Applied Critical and Analytical Thinking

Topics: Entrepreneur, Entrepreneurship, Morality Pages: 7 (2552 words) Published: November 20, 2006
Abstract: This essay discusses the certain personality traits and cognitive style a person has that makes them successful entrepreneurs. The certain cognitive style, moral reasoning, is proven in a DIT test that a sample of entrepreneurs have taken. The results showed that entrepreneurs have a higher test score than the average, meaning that on average, entrepreneurs have a higher degree of moral reasoning than the norm. Another research has been done to evaluate the certain traits that entrepreneurs possess that may have affected them to go toward Again, a number of different issues or problems with given information were given, and their results showed that the entrepreneurs had a high locus of control and a high risk-taking propensity. A real life example of a successful entrepreneur is then analyzed to determine if he fits into the certain traits and cognitive style that researchers assume that a typical entrepreneur should possess. I will be focusing on the difference and uniqueness that describes an entrepreneur; things that do not match with the norms of society.

What makes certain people become entrepreneurs? Are they different in some ways than others that they decide to be an entrepreneur? Entrepreneurship and the creation of new businesses are thought to be critically important to the growth of the economy, and as a result, this broad discussion has been researched continuously in many angles and views. One of the two main reasons that individuals become entrepreneurs is suggested to be of the higher level of moral reasoning skills that some individuals have compared to others, whether this ability is initially imbedded into the individual or it is developed throughout the moral issues that they are faced in their daily obstacles of their business. The second reason is the specific personality traits and characteristics an individual have that give him/her the incentive and the opportunity to engage in entrepreneurship, becoming an entrepreneur. These two factors complement each other, and one without the other may not trigger the transformation from an individual to an entrepreneur. The paper will be discussing these two reasons and give strong suggestions that these are the two main ingredients in which certain people possess to become entrepreneurs.

(I find that only describing the researches that have been conducted may not be enough to sound persuasive. I have included an introduction to the terms and the skills of an entrepreneur before going on to the details.)

Before describing the details of the two researches, there are some terminologies that must be defined and an overall analysis of characteristics is necessary. Cognitive style is the mental processes used to perceive and make judgments from information. Moral reasoning, a type of cognitive style, is reasoning about what, morally, one ought to do in a given situation. An entrepreneur is a thinking-type individual. It is assumed that an entrepreneur is one that cannot fit into society and cannot be employed by someone else. This description fits nicely to thinking-type individuals and opposite of feeling-type individuals - those who rely on reason and intellect to deal with problems, and they do not feel a need to conform and adapt to the wishes of others. People who are the thinking-type are decisive, dependable, creative, perceptive, and progressive- characteristics that an entrepreneur and those who manage should have (DuBrin & Geerink, 2001).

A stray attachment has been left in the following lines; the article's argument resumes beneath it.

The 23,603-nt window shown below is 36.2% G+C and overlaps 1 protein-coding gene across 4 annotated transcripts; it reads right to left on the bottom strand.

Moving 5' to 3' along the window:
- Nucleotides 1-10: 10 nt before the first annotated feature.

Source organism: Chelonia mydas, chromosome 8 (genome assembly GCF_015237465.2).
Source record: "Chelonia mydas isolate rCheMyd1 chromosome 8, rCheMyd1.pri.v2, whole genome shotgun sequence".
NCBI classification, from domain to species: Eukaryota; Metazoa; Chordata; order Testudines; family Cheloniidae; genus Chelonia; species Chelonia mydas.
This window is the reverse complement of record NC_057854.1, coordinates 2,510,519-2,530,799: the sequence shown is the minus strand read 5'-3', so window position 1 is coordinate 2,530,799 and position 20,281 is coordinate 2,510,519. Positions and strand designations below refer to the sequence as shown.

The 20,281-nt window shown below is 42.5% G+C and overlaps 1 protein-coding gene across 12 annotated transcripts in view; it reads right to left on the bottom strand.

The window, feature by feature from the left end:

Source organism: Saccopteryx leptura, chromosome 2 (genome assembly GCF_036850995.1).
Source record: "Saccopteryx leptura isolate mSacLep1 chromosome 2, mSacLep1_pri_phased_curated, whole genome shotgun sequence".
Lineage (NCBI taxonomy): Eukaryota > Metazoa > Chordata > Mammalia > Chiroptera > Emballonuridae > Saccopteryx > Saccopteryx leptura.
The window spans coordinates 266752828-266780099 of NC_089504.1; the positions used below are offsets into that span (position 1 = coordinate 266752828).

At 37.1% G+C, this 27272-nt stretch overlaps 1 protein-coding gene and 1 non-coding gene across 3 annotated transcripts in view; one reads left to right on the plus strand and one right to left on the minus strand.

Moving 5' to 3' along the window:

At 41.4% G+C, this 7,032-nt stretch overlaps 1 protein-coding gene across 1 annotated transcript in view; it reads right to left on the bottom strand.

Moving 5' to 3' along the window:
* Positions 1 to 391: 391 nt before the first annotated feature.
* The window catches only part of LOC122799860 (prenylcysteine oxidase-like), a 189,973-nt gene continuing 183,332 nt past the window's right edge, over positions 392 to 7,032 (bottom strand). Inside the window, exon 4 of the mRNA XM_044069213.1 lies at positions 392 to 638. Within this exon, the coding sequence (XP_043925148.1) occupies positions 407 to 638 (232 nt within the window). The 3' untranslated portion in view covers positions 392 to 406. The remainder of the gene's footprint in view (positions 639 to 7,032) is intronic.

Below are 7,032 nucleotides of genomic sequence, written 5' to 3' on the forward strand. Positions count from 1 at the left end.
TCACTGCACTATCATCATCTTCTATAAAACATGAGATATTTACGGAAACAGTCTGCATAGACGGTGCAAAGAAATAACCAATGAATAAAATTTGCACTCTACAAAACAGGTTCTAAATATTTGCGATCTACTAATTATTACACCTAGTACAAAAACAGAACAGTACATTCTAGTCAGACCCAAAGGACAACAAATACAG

(I tried shortening the following 3 paragraphs to make it more focused and not too in detail as it may bore the reader, go out of topic, and lose its persuasiveness.)
In a sense, an individual who decides to become an entrepreneur is going against the norms of society. These individuals have gone beyond the norm of seeking for employment of other people or companies, and have made themselves self-employed. One major factor that may be behind this action of and choice of path for individuals...

Bibliography: DuBrin, A.J. and Geerinck, T.: 2002, Human Relations: Interpersonal Job-Oriented Skills. Toronto: Prentice Hall, pp 21-25.
Olson, D. ¡¥The Role of Entrepreneurial Personality Characteristics on Entry Decisions in a Simulated Market,¡¦ California State University at Bakersfield 12 Sept 2000. 13 Nov 2004. .
Solymossy, E. and Masters, J. K. ¡§Ethics Through an Entrepreneurial Lens: Theory and Observation.¡¨ Journal of Business Ethics 38, 2002: 227-241.
Pendergast, W. R. ¡§Entrepreneurial Contexts and Traits of Entrepreneurs.¡¨ California State Polytechnic University 2004. 13 Nov 2004. .
Teal, E. J. and Carroll, A. B. ¡§Moral Reasoning Skills: Are Entrepreneurs Different?¡¨ Journal of Business Ethics 19, 1999: 229-240.
Welles, E.O. 1996, ¡§Basic instincts: at its heart, management isn 't science; it 's instinct, convictions, a feel for the shrewd trade - and it happens on the fly. Just watch Eyal Balle.¡¨ Thomson Gale Group Database. Goldhirsh Group Inc. Retrieved on 4 Dec 2004. .
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